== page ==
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Wound Care: A High Profit Margin Front-End Offering

Wound Care: A High Profit Margin Front-End Offering by Elements magazine |

January 22, 2019

From simply healing scraped knees to finding specialty bandages for post-surgery, patients are likely looking to your pharmacy for the wound care and first-aid products they need.

Expanding beyond the essentials to make your wound care section a niche is an opportunity to help your patients—and grow your business.

But it takes work.

“If you have a niche and it’s easy, it’s not going to be a niche much longer,” said Gabe Trahan, senior director of store operations and marketing at the National Community Pharmacists Association (NCPA). “Wound supply is a commitment. If it was such a great, easy thing to do everybody would have it.”

But, Trahan said, adopting this niche in your pharmacy can be well worth it.

Business benefits

Wound care and first aid is unique among front-end categories because patients usually purchase the products as a result of an acute need, and they’re not price-sensitive.

Products in this category are seldom featured in advertisements or sales circulars, and the need for them is reoccurring, so pharmacies can rely on this category for consistent, large profit margins.

“First aid and wound care can offer a profit margin of over 40 percent,” Trahan said.

Set your business apart

If you’re going to offer a wound care section, Trahan recommends making the most of it and offering specialty wound care products that aren’t available in the dollar store down the street. That means going beyond traditional first-aid tapes, gauze dressings and bandages.

Consider stocking scar treatment products, anti-parasitic products, skin protectants, anti-itch products, antibiotics, dressings for burns, wound drainage products, bed sore creams, diabetic ulcer healing cream and products for general wound healing.

And, highlight your section by keeping it top-notch.

Dusty, dirty and empty shelves look unsanitary, and unappealing. It’s also important to keep your section well stocked.

“When you’re out of a product, that’s just a big sign that says ‘Go somewhere else,’” Trahan said. “And when you carry only one of each item, you’re saying to the customer, ‘I’m not really too sure about this stuff.’”

Leverage your expertise

Patients looking for wound care and first aid items often have multiple questions and concerns.

“These inquires usually involve a one-on-one conversation with a pharmacist,” Trahan said. “That’s where the community pharmacist’s accessibility, compassion and knowledge shines.”

Devoting time to counsel patients about wound care and first-aid products can give your pharmacy a competitive edge.

“Being able to assist the patient in making the right choices in this department will provide you with an important advantage over the chains,” he said.

Promote the section

“‘Build it and they will come’ only works in the movies,” Trahan said, so a successful wound care section requires marketing. “The problem with community pharmacists is when they bring in something new, they don’t necessarily tell anybody,” he said.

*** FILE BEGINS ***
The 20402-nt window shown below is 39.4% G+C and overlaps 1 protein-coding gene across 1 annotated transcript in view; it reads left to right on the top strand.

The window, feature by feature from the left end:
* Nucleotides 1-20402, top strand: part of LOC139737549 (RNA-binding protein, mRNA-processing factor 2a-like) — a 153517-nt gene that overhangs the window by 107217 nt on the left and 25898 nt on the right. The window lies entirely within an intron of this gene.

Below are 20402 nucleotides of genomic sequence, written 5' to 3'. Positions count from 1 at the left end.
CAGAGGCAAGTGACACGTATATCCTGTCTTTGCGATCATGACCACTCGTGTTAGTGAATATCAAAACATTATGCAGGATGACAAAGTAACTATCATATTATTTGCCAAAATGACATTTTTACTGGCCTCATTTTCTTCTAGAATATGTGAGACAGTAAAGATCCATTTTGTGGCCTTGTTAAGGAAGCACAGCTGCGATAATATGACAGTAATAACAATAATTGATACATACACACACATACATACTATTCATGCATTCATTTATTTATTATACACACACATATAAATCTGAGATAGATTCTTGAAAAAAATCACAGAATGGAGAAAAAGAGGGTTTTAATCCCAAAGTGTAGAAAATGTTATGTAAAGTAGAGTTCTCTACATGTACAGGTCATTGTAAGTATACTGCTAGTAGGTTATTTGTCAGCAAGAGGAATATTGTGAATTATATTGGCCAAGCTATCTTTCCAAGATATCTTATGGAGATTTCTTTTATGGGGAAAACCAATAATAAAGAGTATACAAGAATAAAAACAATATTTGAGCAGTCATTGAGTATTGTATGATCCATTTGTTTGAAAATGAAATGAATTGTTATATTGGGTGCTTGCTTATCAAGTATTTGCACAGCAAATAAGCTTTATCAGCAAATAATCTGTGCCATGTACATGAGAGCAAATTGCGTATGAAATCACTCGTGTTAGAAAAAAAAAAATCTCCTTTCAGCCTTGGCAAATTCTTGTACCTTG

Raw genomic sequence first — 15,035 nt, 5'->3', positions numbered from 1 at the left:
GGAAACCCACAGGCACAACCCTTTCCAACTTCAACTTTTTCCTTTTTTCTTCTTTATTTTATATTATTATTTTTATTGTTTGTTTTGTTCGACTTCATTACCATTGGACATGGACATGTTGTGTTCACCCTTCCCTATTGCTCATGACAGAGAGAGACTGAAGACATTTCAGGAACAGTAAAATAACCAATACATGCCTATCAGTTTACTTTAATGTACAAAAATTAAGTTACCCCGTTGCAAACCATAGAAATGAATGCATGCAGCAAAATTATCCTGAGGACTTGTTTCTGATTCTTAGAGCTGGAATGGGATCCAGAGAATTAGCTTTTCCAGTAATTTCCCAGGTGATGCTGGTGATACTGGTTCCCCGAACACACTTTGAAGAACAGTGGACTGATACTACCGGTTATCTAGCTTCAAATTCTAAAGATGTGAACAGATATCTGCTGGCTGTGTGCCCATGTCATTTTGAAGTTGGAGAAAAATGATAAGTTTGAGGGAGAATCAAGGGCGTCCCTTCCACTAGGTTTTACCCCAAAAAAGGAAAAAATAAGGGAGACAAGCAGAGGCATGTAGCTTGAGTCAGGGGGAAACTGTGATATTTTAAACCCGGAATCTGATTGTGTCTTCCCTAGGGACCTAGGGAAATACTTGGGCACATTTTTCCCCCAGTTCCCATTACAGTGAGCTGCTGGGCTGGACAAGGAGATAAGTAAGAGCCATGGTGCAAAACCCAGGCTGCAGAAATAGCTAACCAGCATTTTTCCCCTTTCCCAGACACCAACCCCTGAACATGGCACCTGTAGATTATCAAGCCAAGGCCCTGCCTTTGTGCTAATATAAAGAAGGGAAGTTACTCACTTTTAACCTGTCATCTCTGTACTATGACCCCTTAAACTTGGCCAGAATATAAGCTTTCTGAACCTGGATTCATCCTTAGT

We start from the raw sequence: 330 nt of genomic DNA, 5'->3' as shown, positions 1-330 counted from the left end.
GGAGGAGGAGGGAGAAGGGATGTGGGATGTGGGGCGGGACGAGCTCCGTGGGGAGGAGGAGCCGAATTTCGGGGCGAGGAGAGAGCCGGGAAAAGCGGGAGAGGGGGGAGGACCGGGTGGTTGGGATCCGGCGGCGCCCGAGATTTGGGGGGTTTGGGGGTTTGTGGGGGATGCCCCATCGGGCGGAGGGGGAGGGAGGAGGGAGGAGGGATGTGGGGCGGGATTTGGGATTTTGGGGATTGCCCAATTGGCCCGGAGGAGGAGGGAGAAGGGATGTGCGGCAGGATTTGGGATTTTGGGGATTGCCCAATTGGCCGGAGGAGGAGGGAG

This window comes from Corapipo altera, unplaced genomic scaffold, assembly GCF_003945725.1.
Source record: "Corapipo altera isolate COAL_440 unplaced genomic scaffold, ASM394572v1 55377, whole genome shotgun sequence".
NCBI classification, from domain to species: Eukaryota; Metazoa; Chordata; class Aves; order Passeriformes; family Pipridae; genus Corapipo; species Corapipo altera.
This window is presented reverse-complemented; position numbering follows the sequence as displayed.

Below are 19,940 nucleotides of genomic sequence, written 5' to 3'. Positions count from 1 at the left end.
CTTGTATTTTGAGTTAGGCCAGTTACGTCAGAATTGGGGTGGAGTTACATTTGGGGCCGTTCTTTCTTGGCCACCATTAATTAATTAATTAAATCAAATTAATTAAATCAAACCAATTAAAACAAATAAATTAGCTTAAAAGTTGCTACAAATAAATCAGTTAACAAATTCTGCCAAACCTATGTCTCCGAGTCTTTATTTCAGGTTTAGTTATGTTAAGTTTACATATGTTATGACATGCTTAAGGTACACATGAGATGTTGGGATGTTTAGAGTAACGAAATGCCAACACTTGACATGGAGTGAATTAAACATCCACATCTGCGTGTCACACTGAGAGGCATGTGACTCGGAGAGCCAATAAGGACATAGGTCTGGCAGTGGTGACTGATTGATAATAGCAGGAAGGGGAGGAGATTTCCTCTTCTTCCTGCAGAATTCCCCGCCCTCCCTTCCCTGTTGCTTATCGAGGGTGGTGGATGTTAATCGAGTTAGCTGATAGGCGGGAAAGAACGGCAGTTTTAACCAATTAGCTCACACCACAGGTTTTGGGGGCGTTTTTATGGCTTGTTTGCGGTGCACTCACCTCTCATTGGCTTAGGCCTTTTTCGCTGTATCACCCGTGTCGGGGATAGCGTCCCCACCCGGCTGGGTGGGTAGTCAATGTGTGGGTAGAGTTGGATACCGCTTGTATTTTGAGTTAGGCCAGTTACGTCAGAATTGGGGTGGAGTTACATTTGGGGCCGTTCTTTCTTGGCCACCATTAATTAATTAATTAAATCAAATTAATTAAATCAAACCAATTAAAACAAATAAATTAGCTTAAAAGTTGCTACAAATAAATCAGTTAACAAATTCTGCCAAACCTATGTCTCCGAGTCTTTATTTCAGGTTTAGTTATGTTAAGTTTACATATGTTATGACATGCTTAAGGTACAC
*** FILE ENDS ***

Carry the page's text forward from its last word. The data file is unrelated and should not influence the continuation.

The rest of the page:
Trahan suggests reaching out to local physicians, home health providers and athletic coaches to learn what products and brands their patients need. Also, refer to the local clinics and caregivers who initially treat patients’ injuries. “Finding out what types of products and brands caregivers prefer and suggest is a valuable step,” Trahan said.

Ultimately, Trahan said advising patients about wound care should bridge into your pharmacy’s other services and offerings.

“Assisting a patient with wound care questions should always end with the pharmacist asking this question: ‘Now, do you have any questions about medication that I can answer for you?’” Trahan said.


Section size

How much front-end space you devote to your wound care section depends on how invested you want to be in the category, and how much expertise you’re comfortable providing. Here’s a guide to determine how much space to devote to your section.

Start with a section 4 feet long by 54 inches high.

Emerging expert
Grow into a freestanding gondola that’s 8 feet long and 54 inches high.

Specializing requires a section that’s 8 to 16 feet long and 54 inches high.


Choosing products

How do you know what to put on your shelves?

Gabe Trahan, senior director of store operations and marketing at the National Community Pharmacist Association (NCPA), offers suggestions for your wound cast section.

General first aid
Start with medical tape, gauze, adhesive and liquid bandages, scar treatment, antiseptics and wound dressing material.

Physician-recommended products
“Ask what local physicians are recommending for wound care, and make every effort to carry those products,” Trahan said.

Brand name products
“Brand name items, are considered in some patients’ minds as ‘proven items,'” Trahan said, so carry brand name items instead of private label products.

Companion products
External and internal pain relief, waterproof cast covers, hot and cold treatments, braces, and shoes, socks and slippers for patients with diabetes are companion products for many first-aid and wound care essentials.



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